4. Cloud Computing Consulting & Professional Services Firms will grow dramatically – Clouds are becoming more prevalent and more options, configurations, and services are cluttering the marketplace. To that end, companies will need to understand these options and how it can benefit their organizations. Cloud companies will further develop their own professional services organizations in order to assist companies navigate and craft their custom solutions (unless of course these cloud providers are extremely commoditized and only offer DIY solutions). Consultancies will continue to evolve and new ones form, leveraging and implementing the best practices of multiple cloud services.

5. IT Organizations within Companies will shift to the Cloud – as I mentioned previously, IT departments within companies will now look to the cloud as their primary IT solution for application and infrastructure hosting as opposed to legacy systems (provided the clouds can support unique infrastructure environments). SaaS applications will continue to be rolled out within enterprises as a more efficient and cost effective way to deploy software. And PaaS and IaaS will become buzzwords and action items within conference rooms, in standup meetings and within raised floor environments.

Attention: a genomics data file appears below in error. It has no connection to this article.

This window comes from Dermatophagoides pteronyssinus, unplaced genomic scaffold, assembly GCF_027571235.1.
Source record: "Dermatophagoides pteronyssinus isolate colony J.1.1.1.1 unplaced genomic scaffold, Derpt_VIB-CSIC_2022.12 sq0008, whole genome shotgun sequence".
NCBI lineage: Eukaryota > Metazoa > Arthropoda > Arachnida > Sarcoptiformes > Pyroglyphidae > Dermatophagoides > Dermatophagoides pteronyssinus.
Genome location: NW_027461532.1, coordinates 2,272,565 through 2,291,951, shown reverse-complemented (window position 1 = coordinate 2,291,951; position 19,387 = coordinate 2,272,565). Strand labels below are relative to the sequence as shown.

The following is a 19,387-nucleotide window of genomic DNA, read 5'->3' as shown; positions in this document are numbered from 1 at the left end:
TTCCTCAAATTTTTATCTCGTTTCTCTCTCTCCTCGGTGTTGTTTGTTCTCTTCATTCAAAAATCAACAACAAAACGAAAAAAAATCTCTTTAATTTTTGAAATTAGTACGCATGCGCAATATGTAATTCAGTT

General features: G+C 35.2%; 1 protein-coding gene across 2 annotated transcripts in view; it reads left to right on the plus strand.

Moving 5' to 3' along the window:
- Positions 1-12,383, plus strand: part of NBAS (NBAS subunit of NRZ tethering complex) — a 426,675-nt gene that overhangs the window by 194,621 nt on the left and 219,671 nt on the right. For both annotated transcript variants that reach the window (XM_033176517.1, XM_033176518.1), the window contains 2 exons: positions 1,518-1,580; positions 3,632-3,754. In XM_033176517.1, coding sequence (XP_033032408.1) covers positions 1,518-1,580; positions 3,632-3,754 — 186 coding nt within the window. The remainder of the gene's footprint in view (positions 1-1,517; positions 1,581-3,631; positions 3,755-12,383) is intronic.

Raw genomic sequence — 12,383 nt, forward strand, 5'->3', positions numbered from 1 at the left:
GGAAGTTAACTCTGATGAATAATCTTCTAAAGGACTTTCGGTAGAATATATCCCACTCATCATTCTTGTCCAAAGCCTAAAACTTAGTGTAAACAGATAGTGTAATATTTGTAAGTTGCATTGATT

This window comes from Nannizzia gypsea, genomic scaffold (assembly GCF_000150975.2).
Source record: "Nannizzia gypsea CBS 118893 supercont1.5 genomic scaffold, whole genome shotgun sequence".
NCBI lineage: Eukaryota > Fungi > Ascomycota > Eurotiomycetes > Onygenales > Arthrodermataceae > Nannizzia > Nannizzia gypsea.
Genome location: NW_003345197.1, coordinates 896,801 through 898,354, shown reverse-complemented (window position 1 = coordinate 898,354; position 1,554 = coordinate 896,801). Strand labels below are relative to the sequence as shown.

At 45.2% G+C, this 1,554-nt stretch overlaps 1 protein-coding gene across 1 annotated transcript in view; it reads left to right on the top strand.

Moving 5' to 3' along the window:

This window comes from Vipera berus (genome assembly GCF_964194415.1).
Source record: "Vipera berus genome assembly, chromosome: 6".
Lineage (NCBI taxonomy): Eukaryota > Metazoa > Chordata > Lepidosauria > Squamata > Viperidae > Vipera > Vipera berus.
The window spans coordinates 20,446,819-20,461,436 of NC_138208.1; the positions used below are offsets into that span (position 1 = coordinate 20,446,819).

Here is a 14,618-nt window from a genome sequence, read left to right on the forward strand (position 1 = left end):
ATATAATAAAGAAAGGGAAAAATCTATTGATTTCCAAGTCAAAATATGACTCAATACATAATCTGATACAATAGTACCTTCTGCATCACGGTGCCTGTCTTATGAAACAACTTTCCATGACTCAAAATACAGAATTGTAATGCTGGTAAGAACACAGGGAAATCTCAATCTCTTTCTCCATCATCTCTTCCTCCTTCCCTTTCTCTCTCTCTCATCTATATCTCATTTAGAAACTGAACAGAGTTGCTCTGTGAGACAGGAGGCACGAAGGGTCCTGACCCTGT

Cloud Stack Market Shakeout | PaaS Growth | Multi-cloud Governance | Global IT Spending Decline

John Treadway | @cloudbzz
Top 100 Cloud Blogger & Director of Cloud Computing Solutions, Unisys

John is the author of CloudBzz (www.cloudbzz.com) and is a senior enterprise technology marketing and business development executive with significant experience across horizontal IT and financial technology markets.

1. The cloud stack market will shake out. UR either huge (VMware, BMC, CA, IBM, HP, VCE), or you're OpenStack. Several others will exit.

2. The PaaS momentum of 2011 will accelerate - that's where the action will be in 2012. It's about the Apps, stupid :)

3. Multi-cloud governance will start to be a mainstream area of focus enabling IT to gain control over their "cloud-sprawl" issues.

4. Global IT spending decline based on economy will change calculus of public vs. private cloud - lack of capex at most companies.


ITSM | Street Commerce | Market Maturity | DaaS | Private Cloud

Scott Stewart | @CIOmatters
Top 100 Cloud Blogger & Research Director at Longhaus Pty Ltd

An experienced CIO, Scott was among the first in Australia to move an entire financial services organization to the cloud. Through this experience he quickly emerged as a thought leader, shedding light on this disruptive transformation and helping business understand and develop the business case for cloud computing.

1. ITSM as a service

Service management, service assurance and security management to become high on the criteria for the discerning CIO. The period of 2009-2011 saw the ‘race’ to get a cloud product to market, but increasingly the demand-side will shift their questioning from “do you have a cloud offering” to: “how well do you run your cloud”. Cloud vendors will need to invest in ITSM-as-a-service offerings to stay competitive.